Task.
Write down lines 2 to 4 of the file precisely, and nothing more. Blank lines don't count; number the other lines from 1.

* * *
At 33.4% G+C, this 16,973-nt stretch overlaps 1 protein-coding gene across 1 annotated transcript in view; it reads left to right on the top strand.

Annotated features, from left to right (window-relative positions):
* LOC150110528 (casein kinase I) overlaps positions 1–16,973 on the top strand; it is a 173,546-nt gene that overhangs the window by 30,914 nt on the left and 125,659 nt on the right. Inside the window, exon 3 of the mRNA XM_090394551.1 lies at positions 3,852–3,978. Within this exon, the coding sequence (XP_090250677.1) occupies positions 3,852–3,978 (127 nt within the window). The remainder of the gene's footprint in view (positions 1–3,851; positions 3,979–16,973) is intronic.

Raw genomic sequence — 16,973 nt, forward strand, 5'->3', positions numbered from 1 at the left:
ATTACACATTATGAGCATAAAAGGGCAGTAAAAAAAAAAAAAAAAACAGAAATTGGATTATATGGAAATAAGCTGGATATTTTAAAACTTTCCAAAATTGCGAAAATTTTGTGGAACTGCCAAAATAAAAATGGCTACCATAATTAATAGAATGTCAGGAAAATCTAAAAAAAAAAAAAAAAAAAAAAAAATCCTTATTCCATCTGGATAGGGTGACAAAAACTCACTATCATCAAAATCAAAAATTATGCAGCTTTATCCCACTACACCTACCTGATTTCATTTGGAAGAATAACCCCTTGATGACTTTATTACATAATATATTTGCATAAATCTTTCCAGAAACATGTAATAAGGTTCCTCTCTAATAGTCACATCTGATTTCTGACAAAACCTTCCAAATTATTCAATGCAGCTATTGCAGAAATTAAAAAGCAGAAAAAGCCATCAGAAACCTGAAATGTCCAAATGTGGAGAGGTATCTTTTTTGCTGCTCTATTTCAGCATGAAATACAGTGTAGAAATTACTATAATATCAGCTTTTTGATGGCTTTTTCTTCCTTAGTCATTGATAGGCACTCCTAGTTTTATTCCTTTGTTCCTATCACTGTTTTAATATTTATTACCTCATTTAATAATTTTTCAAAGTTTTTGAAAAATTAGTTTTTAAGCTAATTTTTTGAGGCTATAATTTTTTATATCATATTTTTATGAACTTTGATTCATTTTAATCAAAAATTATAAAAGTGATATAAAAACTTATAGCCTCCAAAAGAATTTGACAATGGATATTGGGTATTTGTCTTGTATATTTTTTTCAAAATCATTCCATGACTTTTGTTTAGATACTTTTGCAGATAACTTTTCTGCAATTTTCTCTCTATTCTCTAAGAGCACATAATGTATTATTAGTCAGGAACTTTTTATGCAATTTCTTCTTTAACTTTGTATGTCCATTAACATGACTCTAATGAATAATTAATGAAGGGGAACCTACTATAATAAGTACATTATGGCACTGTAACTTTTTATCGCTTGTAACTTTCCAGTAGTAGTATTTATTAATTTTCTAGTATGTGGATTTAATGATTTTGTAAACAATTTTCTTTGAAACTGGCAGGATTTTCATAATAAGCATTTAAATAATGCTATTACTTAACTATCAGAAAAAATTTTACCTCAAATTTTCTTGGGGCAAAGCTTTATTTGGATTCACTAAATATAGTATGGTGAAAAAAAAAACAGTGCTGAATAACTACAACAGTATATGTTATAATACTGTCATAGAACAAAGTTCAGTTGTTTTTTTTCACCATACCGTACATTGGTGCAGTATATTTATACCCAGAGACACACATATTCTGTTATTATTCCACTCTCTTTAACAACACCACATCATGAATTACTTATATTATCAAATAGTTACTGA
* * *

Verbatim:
Annotated features, from left to right (window-relative positions):
* LOC150110528 (casein kinase I) overlaps positions 1–16,973 on the top strand; it is a 173,546-nt gene that overhangs the window by 30,914 nt on the left and 125,659 nt on the right. Inside the window, exon 3 of the mRNA XM_090394551.1 lies at positions 3,852–3,978. Within this exon, the coding sequence (XP_090250677.1) occupies positions 3,852–3,978 (127 nt within the window). The remainder of the gene's footprint in view (positions 1–3,851; positions 3,979–16,973) is intronic.

Raw genomic sequence — 16,973 nt, forward strand, 5'->3', positions numbered from 1 at the left: